April 2009         DNJournal.com     The Domain Industry News Magazine

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Domain Aftermarket Stages Strong Rebound in the Opening Quarter of 2009 

It looks like the domain aftermarket is on its way back. I compiled and reviewed the latest quarterly sales data in preparation for an aftermarket update I delivered in a luncheon talk at the T.R.A.F.F.I.C. Silicon Valley conference that just concluded in Santa Clara, California. Before looking at the numbers, my gut feeling was that, after hitting a low point in the fourth quarter of 2008, the figures would show little improvement, especially since the year got off to a slow start in January.

However, things noticeably improved in February and March and that rally wound up producing a surprising 32% jump in dollar volume for sales reported in the first quarter of 2009 vs. the closing quarter of 2008. $28.3 million in sales were logged in 1Q-2009, easily eclipsing the $21.5 million reported in 4Q-2008 which was by far the worst quarter of the past year. In addition, the $28.3 million from the latest quarter was better than the average quarterly figure for all of 2008 which was $27.3 million.

Before we take a closer look at the numbers, as always, we remind you to keep in mind that our data reflects only publicly reported sales. The majority of sales are subject to non disclosure agreements or are kept private as the buyer or seller desires. However, the large data sample that we collect from all the industry's major sales venues, as well as from private sales that are reported to us, does provide a good measuring stick for how the market as a whole is performing (that data is updated every week and is reported on our popular Domain Sales page). 

While the market rebounded solidly from its dismal performance in 4Q-2008 it was still down compared to the same quarter last year (1Q-2008). However 1Q-2008 presented an especially difficult period to compete against because it was the best quarter ever reported to us in the six years we have been tracking aftermarket sales. $38 million in sales were logged in 1Q-2008, so in terms of total dollar volume, 1Q-2009 was down 25% year over year. 

However, there is more to that story. The largest all cash sale ever publicly reported, Fund.com at just under $10 million, was made in 1Q-2008. Had it not been for that single 

landmark sale, the 1Q-2008 total would have been $28 million, no better than 1Q-2009 when the global economy continued to be mired in the worst recession since the Great Depression. That says something about how well domain values have held up at a time when other assets, especially real world real estate, has been decimated.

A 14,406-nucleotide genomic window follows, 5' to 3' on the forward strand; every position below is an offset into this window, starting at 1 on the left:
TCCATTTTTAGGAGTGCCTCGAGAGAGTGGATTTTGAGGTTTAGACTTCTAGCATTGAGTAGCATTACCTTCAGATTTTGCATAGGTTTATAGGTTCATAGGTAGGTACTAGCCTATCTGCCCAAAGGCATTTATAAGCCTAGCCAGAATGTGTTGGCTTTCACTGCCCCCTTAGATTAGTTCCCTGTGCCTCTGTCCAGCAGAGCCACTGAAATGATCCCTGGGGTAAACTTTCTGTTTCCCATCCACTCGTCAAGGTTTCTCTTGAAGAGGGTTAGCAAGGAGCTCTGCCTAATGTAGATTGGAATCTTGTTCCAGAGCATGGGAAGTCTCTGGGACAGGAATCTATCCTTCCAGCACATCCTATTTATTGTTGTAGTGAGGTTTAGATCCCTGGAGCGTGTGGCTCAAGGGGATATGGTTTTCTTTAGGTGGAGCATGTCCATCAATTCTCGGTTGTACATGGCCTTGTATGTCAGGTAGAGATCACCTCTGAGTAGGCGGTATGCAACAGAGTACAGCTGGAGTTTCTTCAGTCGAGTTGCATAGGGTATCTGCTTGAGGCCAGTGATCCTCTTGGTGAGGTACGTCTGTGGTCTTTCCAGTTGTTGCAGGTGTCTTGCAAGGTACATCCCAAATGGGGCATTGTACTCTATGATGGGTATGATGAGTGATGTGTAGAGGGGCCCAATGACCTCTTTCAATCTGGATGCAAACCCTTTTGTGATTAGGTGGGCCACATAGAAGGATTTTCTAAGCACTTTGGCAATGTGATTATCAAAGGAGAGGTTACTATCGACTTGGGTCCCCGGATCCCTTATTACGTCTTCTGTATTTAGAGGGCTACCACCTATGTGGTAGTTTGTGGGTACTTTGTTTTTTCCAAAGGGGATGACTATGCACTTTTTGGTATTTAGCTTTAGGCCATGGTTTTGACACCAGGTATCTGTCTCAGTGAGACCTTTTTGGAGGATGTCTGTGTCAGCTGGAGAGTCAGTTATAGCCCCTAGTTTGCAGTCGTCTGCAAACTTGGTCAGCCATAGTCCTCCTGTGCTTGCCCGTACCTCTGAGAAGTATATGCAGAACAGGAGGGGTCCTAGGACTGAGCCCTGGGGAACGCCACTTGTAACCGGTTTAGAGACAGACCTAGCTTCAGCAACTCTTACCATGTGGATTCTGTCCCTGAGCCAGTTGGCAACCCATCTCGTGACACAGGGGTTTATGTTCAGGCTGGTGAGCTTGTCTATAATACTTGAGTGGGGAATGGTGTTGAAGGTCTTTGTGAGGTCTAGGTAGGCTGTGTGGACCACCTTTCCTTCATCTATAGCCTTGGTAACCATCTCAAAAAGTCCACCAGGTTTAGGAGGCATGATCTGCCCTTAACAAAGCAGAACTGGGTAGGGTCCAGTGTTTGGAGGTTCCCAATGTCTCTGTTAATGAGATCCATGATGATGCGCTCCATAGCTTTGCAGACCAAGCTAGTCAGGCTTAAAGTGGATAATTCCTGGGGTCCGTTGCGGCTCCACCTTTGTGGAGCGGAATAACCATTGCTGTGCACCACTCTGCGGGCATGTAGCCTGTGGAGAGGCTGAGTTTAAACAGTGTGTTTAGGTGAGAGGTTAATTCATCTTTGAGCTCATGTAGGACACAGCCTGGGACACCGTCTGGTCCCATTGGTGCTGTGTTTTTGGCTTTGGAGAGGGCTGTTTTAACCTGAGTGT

There is further evidence of the market holding its own when you compare median sales prices (the figure at which half of all reported sales were higher and half were lower). Median prices provide a truer picture of how overall prices are holding up because they cancel out the effects of massive dollar swings caused by blockbuster sales like Fund.com. In the opening quarter of 2008, the median price of all sales reported to us was $2,750. In the first quarter of this year, that number was down only slightly to $2,600. (Editor's note: We do not track any sales lower than $1,000, so the median figure from our database is considerably higher than what the median would be if sales from the very low end of the market were included).

The small decline in the median price year over year is no surprise as we have witnessed increasing numbers of low to mid range sales while activity at the high end has lagged. We believe many of the new low end buyers are people who are starting up new Internet businesses after being laid off from corporate jobs (in recent articles, mainstream media outlets like Time and USA Today have reached the same conclusion. Time referred to it as "The New Internet Start-Up Boom").

In September of last year, when then President Bush went on national TV and declared the economy was in crisis, consumers went underground to wait things out until they could see just how bad things were going to get. In that environment, domain sales in the six and seven figure range almost vanished in 4Q-2008. But now, eight months after black September, the 

The upper corner of the Time Magazine 
cover dated April 20 highlighted an article 
on "The New Internet Start-Up Boom".

world has not come to an end, and that fact alone has helped restore some degree of confidence among buyers, despite the fact that things are still very dicey in the economy at large.

DivyankTurakhia (right) with Moniker's 
John Mauriello
after Turakhia won Ad.com
with a $1.4 million bid on April 29.

Even the very high end of the market has stirred back to life with three seven-figure sales already posted this year (Toys.com at $5.1 million, Fly.com at $1,760,000 and Auction.com at $1.7 million). A fourth, Ad.com, should close soon - that name was claimed by Directi/Skenzo Co-Founder Divyank Turakhia for $1.4 million in Moniker's live auction at T.R.A.F.F.I.C. Silicon Valley a few days ago.

Certainly we are still a long way from the high point of the market, a time when, for example, Moniker could sell $10 million worth of domains in a single afternoon (as happened in their live auction at T.R.A.F.F.I.C. New York in June 2007). However, the worst may be behind us. Yes, it could turn out to be just a short lived bout of spring fever, but with the world of media and commerce continuing to migrate to the Internet, you have to believe that in the long run, high quality domains will continue to be uniquely valuable assets to businesses that want to make an immediate impact on the web.

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